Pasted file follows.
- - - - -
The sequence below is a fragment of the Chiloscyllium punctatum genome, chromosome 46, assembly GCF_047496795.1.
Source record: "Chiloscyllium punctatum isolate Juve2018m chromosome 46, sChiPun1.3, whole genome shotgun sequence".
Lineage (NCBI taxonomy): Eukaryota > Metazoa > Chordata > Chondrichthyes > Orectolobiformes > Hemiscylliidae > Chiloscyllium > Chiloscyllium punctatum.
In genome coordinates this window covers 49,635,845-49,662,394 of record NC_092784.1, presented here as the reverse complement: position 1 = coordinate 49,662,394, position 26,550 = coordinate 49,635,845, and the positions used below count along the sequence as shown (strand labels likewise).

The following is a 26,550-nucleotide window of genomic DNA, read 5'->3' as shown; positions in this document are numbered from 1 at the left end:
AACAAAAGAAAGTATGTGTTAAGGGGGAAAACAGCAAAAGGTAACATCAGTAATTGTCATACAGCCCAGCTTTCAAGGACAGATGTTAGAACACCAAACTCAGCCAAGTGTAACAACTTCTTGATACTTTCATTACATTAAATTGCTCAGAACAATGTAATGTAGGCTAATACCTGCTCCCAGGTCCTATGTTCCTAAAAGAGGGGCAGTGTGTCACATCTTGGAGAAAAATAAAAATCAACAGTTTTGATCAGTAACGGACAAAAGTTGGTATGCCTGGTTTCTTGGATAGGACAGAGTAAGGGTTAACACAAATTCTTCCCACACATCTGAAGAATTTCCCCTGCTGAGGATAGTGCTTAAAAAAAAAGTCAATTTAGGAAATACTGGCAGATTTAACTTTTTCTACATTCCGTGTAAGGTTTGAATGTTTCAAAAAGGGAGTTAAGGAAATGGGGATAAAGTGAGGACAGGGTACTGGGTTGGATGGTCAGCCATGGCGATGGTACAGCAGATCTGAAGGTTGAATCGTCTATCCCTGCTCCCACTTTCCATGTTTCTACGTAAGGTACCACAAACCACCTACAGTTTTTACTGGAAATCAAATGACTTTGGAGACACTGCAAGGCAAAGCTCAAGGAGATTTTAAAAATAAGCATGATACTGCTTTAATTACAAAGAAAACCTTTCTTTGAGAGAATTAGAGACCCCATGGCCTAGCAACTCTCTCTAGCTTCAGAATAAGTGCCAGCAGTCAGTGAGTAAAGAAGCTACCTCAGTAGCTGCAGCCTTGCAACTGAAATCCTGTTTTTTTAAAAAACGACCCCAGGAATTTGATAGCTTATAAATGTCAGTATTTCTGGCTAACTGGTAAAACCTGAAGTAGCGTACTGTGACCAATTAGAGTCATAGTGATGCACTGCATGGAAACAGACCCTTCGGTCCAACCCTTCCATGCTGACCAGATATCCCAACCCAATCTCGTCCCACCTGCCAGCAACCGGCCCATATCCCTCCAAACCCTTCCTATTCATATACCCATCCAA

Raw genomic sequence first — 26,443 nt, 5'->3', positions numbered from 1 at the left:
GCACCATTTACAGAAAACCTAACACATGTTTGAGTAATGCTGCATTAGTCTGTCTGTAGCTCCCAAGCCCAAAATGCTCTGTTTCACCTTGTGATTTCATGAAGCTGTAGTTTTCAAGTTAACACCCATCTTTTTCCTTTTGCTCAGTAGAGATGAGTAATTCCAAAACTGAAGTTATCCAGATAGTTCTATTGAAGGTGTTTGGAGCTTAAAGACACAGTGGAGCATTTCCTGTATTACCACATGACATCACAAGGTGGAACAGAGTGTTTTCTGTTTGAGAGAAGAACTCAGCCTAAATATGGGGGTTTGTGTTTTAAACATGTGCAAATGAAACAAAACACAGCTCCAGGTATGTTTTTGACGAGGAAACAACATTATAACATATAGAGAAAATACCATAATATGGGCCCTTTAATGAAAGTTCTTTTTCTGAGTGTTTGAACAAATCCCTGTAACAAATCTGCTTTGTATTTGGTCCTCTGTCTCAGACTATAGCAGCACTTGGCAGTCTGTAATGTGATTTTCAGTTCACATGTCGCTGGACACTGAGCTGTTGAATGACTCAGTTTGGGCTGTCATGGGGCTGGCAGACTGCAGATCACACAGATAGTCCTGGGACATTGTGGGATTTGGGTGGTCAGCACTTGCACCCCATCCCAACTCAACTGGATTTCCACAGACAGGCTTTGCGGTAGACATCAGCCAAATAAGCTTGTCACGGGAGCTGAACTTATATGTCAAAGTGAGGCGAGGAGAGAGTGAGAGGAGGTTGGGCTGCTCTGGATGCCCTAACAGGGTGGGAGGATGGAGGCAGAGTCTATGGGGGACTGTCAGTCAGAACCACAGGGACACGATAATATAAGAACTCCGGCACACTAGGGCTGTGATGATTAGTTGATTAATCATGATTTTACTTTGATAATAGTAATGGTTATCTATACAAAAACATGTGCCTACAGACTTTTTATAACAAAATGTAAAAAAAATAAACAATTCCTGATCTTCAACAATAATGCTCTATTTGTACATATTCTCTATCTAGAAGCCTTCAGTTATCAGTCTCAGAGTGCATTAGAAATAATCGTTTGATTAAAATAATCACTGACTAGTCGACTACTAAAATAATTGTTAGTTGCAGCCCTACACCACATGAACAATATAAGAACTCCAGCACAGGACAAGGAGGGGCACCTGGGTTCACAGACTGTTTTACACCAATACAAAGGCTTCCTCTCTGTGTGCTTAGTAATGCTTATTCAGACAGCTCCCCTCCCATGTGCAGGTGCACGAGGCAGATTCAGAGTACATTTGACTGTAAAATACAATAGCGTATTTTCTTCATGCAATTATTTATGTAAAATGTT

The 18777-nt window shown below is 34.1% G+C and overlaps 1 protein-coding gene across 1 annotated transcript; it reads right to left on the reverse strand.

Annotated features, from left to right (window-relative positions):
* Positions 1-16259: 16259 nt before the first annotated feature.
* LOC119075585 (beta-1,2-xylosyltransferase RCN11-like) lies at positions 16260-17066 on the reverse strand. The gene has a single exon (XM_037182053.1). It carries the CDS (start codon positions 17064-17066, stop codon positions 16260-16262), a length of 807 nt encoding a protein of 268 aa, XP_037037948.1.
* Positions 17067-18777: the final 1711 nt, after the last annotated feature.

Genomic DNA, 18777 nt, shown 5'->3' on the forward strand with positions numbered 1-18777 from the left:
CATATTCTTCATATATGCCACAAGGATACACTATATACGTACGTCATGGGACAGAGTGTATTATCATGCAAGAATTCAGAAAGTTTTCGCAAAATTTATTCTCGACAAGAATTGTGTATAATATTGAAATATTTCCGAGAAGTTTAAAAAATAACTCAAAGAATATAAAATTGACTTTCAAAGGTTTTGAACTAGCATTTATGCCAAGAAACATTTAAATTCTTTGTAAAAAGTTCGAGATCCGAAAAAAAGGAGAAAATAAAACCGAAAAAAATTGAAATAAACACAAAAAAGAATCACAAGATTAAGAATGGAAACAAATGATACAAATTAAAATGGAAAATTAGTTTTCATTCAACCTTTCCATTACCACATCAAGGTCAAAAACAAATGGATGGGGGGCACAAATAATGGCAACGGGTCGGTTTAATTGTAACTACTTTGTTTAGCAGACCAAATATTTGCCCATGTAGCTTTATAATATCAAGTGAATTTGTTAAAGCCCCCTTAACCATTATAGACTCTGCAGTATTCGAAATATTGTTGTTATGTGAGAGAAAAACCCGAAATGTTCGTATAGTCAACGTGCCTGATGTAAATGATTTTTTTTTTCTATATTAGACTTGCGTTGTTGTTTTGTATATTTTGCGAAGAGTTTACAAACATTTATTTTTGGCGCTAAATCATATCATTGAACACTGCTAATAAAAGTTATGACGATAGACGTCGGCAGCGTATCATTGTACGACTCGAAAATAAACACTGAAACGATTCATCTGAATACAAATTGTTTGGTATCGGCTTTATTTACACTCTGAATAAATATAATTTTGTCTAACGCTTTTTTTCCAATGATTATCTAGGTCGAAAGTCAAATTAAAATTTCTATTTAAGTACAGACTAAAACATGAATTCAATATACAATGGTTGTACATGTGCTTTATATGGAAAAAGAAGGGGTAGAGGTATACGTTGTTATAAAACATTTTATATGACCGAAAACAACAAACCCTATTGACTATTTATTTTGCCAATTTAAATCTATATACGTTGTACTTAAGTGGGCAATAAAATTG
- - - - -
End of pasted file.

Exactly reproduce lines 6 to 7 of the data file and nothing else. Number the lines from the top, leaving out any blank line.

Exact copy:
AACAAAAGAAAGTATGTGTTAAGGGGGAAAACAGCAAAAGGTAACATCAGTAATTGTCATACAGCCCAGCTTTCAAGGACAGATGTTAGAACACCAAACTCAGCCAAGTGTAACAACTTCTTGATACTTTCATTACATTAAATTGCTCAGAACAATGTAATGTAGGCTAATACCTGCTCCCAGGTCCTATGTTCCTAAAAGAGGGGCAGTGTGTCACATCTTGGAGAAAAATAAAAATCAACAGTTTTGATCAGTAACGGACAAAAGTTGGTATGCCTGGTTTCTTGGATAGGACAGAGTAAGGGTTAACACAAATTCTTCCCACACATCTGAAGAATTTCCCCTGCTGAGGATAGTGCTTAAAAAAAAAGTCAATTTAGGAAATACTGGCAGATTTAACTTTTTCTACATTCCGTGTAAGGTTTGAATGTTTCAAAAAGGGAGTTAAGGAAATGGGGATAAAGTGAGGACAGGGTACTGGGTTGGATGGTCAGCCATGGCGATGGTACAGCAGATCTGAAGGTTGAATCGTCTATCCCTGCTCCCACTTTCCATGTTTCTACGTAAGGTACCACAAACCACCTACAGTTTTTACTGGAAATCAAATGACTTTGGAGACACTGCAAGGCAAAGCTCAAGGAGATTTTAAAAATAAGCATGATACTGCTTTAATTACAAAGAAAACCTTTCTTTGAGAGAATTAGAGACCCCATGGCCTAGCAACTCTCTCTAGCTTCAGAATAAGTGCCAGCAGTCAGTGAGTAAAGAAGCTACCTCAGTAGCTGCAGCCTTGCAACTGAAATCCTGTTTTTTTAAAAAACGACCCCAGGAATTTGATAGCTTATAAATGTCAGTATTTCTGGCTAACTGGTAAAACCTGAAGTAGCGTACTGTGACCAATTAGAGTCATAGTGATGCACTGCATGGAAACAGACCCTTCGGTCCAACCCTTCCATGCTGACCAGATATCCCAACCCAATCTCGTCCCACCTGCCAGCAACCGGCCCATATCCCTCCAAACCCTTCCTATTCATATACCCATCCAA

Raw genomic sequence first — 26,443 nt, 5'->3', positions numbered from 1 at the left: